Photo: Equuis Photography
secured more than 300 signatures from residents and a further 148 from horse owners that stable in Canewdon. Ironically, disaster nearly struck on the way home, as the riders were overtaken by a driver on a double blind bend, highlighting the extreme need for safety measures to be put in place. Dawn said, “We are committed to making this road safer for all vulnerable road users and would like to
mention the amazing support we have received from The British Horse Society’s Director of Safety, Alan Hiscox. We have also got the support of the Secretary of Rochford & Castle Point Rambling Group, the Chairman of Southend Wheelers Cycle Group, RSPB Wallasea Wetlands, HRSA, the Rt. Hon. Mark Francois MP, District Councillors George Ioannou & Laureen Shaw, Canewdon Parish Council and local farms and businesses. “We have canvassed every single resident in Canewdon which produced an amazing response. We now have a huge pile of letters to present to our MP and Local Highways Panel. Our aim is to get the Larkhill/Canewdon Road made safer for everyone, before any more accidents occur.” Contact firstname.lastname@example.org and follow the Canewdons Equestrian page on Facebook.
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Model Village? I
t is very easy to criticise planners and developers but just occasionally something happens to make you realise that, given the right approach from both sides, there can be a positive outcome that goes beyond the need to meet house building targets. Such is the case at Beaulieu Park on the outskirts of Chelmsford. From an early stage, EBAâ€™s Bridleways Development Officer, Sue Dobson, got involved and put forward the case for including equestrian access in the infrastructure of this substantial development. As a result of this open dialogue, and thanks to a forwardthinking development company, riders can now enjoy a number of new bridleways which have all been designed so that they can link up to the existing network. This approach is to be applauded and the wide tracks and open spaces that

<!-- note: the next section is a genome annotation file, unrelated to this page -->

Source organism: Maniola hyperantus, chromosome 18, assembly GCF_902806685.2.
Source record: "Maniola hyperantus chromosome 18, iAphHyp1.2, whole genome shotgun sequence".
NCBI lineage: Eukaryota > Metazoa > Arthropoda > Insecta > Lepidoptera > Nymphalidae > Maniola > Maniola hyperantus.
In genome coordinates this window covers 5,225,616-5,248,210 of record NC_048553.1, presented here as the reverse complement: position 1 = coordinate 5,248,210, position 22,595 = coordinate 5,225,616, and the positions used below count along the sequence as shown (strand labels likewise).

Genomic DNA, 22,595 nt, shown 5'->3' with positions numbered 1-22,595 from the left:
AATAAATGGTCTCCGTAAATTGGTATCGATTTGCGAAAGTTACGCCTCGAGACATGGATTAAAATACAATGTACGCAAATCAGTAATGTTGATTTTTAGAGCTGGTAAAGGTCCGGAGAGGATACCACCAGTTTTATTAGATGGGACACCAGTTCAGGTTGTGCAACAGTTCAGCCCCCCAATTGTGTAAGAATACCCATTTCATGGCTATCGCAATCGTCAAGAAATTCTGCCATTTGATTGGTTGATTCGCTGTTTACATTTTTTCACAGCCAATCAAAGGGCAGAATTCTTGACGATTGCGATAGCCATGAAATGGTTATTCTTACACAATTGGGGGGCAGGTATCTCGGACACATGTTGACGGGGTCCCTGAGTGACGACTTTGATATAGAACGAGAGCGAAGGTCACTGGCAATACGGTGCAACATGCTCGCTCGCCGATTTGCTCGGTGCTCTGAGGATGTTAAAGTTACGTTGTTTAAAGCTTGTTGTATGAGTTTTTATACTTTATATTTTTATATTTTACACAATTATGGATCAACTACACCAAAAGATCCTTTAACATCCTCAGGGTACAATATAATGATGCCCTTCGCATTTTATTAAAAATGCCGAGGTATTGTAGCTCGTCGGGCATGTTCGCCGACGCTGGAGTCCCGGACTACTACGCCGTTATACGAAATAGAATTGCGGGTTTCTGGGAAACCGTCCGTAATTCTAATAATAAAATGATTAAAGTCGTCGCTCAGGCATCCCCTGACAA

have been incorporated into this development will enable horse riders and other vulnerable road users to escape the traffic and benefit from their shared environment.
For more on this and other progress being made by Sue Dobson, see page 14.
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The Campaign continues...
© Helen Mathias/EyeContact Photography
By Jan Arthur, EBA Vice Chair
Photo by Oli Cutmore Media
ur 2016 EBA publicity drive has borne some fruit: as reported in the Autumn Update, we presented a petition to ECC and had a constructive meeting with ECC Councillors to raise our profile. We have compiled useful statistics from our online survey. Many of you have written to MPs and Councillors to help make our voice heard; thank you very much for that. If you haven’t done this yet, please look at the Campaign page on our website. We cannot be complacent. We must keep up the pressure. This is happening behind the scenes thanks to EBA volunteers and researchers but we need more support to drive this forward. Cyclists seem to be having it all their own way with
Government backing the National Cycling Strategy and we must make sure that horse riders are also considered. EBA has been talking to ECC about making some cycleways
open to horse riders. What else can be done here; why are bridleways open to cyclists, when cycleways are not open to horses? We have to maintain and build on this momentum, so please, step forward and help us. If you are not a member of EBA, please join our ranks and encourage your friends to do the same. If you have ideas and would like to get involved, then let us know. Over 2,500 people signed the EBA petition and 1,000 people took the time to complete our online survey, yet EBA has less than 600 members. Membership costs just £15 a year for over 16s – that’s less than 30 pence a week, and all in a good cause.
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We can make a difference By Sue Dobson, EBA Bridleways Development Officer In its strategy the Government misses the point that, like cycling, horse riding contributes to a healthy lifestyle (with a nil contribution to air pollution) and that, economically, the horse economy (at £4.3bn) is more significant than the cycling contribution (£2.9bn). Both EBA and the BHS believe that any new routes that are created should, wherever possible, be accessible to all user groups. In our response to the Walking and Cycling Investment Strategy consultation EBA has asked that all new routes provided are fully inclusive as a default,